• I = ($300)(0.03)(5)
    I = $45

Five years ago, Robin deposited $500 in a savings account that pays simple interest. She made no further deposits, and today the account is worth $750. What is the rate of interest?

Procedure

  • What must you find? Rate of simple interest
  • What are the units? Percent per year
  • What do you know? Interest = $250 ($750 – $500); principal = $500; time = 5 years

Create an equation and solve.

Compound Interest

Compound interest is the interest paid on the principal and also on any interest that has already been paid. To calculate compound interest, you can use the formula I = prt, but you must calculate the interest for each time period and then combine them for a total.

Example

Ricardo bought a $1,000 savings bond that earns 5% interest compounded annually. How much interest will he earn in two years?

Procedure

  • What must you find? Amount of compound interest
  • What are the units? Dollars
  • What do you know? Principal = $1,000; rate = 5%; time = 2 years

Create an equation and solve.

To find the compound interest, calculate the amount earned in the first year. Add that amount to the principal, then calculate the interest earned in the second year. Total the amount of interest earned in the two years.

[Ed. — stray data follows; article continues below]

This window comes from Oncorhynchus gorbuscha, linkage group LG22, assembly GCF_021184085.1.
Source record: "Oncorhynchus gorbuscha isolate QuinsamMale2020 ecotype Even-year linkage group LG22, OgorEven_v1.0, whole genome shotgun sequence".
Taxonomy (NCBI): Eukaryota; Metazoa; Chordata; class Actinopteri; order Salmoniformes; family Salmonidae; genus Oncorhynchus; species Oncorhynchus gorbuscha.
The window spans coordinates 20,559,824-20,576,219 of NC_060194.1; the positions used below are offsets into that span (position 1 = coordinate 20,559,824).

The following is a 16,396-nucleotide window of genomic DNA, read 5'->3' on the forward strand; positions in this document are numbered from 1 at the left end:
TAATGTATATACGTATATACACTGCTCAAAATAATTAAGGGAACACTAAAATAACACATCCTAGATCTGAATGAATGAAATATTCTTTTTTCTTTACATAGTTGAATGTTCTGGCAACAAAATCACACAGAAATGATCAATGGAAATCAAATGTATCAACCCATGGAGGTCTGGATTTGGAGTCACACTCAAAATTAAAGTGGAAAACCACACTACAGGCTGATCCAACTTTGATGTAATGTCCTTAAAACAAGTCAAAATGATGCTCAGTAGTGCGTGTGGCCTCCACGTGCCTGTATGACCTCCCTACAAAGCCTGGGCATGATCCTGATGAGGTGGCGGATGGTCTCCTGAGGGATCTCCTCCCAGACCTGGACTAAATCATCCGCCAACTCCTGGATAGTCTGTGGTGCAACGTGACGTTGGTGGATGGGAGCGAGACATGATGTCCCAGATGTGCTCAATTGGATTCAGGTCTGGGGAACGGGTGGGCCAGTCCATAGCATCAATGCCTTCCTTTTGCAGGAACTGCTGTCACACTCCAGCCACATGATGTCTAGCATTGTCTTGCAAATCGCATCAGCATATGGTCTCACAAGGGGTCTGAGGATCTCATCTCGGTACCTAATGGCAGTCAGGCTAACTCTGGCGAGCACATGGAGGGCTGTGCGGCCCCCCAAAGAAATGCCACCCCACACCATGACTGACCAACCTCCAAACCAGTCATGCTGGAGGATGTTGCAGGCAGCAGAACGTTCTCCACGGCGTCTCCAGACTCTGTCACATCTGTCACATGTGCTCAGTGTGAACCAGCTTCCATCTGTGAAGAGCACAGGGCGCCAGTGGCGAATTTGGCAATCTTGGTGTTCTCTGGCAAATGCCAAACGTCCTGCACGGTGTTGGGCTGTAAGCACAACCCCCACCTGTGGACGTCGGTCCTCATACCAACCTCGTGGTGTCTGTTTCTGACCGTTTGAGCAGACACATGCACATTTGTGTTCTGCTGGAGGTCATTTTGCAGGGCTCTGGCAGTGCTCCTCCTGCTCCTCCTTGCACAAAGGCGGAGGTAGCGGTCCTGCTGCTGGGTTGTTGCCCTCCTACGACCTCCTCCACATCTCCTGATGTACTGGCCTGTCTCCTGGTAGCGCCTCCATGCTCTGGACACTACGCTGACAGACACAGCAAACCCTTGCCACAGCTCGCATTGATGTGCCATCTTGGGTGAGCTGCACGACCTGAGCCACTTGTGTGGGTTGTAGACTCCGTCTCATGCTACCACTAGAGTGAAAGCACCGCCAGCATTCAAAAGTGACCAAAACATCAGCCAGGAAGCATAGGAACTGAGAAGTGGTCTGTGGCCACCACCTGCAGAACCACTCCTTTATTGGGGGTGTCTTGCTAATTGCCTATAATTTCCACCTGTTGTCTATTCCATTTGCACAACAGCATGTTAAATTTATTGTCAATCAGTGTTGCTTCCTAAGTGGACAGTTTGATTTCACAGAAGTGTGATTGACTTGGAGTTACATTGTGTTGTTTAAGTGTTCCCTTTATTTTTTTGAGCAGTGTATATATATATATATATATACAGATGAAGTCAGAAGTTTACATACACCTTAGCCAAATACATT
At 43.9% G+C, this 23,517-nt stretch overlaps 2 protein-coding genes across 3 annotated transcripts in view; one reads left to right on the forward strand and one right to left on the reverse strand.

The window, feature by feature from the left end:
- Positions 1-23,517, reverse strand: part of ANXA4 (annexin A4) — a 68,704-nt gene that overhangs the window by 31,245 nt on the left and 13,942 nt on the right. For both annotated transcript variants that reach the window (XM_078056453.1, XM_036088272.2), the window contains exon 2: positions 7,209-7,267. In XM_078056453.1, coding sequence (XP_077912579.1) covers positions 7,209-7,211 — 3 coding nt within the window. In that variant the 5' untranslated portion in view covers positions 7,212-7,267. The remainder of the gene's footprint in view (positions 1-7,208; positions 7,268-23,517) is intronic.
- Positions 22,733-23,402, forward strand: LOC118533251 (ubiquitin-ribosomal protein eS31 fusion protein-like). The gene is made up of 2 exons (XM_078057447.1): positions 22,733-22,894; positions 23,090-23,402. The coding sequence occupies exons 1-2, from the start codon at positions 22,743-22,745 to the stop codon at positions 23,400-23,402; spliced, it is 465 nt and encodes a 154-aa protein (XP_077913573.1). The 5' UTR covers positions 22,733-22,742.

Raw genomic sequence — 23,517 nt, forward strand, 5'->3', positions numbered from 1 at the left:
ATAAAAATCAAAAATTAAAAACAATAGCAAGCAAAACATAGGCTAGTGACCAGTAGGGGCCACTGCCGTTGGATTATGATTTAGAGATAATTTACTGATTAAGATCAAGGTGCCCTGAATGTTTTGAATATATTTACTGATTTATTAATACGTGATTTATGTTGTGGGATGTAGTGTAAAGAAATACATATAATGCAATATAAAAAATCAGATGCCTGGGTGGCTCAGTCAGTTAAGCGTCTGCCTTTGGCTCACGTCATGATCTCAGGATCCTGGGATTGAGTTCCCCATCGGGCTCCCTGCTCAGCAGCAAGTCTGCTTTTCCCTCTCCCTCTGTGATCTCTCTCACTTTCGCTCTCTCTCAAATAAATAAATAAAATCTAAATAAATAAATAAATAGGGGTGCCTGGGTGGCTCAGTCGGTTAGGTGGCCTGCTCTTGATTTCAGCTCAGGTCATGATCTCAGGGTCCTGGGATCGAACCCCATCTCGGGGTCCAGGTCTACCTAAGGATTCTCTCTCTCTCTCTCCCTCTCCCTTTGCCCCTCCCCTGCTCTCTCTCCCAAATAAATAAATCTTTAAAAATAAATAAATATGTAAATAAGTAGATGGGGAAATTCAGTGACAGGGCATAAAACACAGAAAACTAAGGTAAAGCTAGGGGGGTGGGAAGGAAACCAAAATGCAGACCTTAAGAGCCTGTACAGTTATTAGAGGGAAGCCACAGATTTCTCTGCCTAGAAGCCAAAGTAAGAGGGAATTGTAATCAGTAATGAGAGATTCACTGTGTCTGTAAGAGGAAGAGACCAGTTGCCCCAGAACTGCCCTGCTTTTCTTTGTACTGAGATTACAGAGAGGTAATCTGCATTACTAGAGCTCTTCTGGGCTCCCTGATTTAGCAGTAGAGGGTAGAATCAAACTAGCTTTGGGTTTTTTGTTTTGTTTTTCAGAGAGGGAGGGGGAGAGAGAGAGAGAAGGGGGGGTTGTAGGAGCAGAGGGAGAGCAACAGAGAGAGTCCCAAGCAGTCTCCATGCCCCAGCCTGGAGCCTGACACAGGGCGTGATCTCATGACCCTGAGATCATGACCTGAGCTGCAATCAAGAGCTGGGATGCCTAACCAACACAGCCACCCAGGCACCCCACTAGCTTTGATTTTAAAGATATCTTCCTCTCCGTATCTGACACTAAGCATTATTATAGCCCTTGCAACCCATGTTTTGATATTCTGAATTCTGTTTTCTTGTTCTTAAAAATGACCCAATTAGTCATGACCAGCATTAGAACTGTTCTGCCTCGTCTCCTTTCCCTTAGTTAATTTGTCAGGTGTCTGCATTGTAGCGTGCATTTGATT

Year 1:

    I = prt
    I = ($1,000)(0.05)(1)
    I = $50

New principal = $1,050

Year 2:

    I = prt
    I = ($1,050)(0.05)(1)
    I = $52.50

So the total compound interest paid in two years is $50 + $52.50 = $102.50.

Ratio and Proportion

On the ASVAB, you will almost certainly encounter word problems that will require you to work with ratios and proportions.

Example 1

Kim reads an average of 150 pages per week. At that rate, how many weeks will it take him to read 1,800 pages?

Procedure:

  • What must you find? How long it will take to read 1,800 pages.
  • What are the units? Weeks
  • What do you know? 150 pages read each week; 1,800 pages to be read

Set up a proportion and solve.

Substitute values into the equation.

Cross-multiply:

    150x = 1,800

    x = 12 weeks

Example 2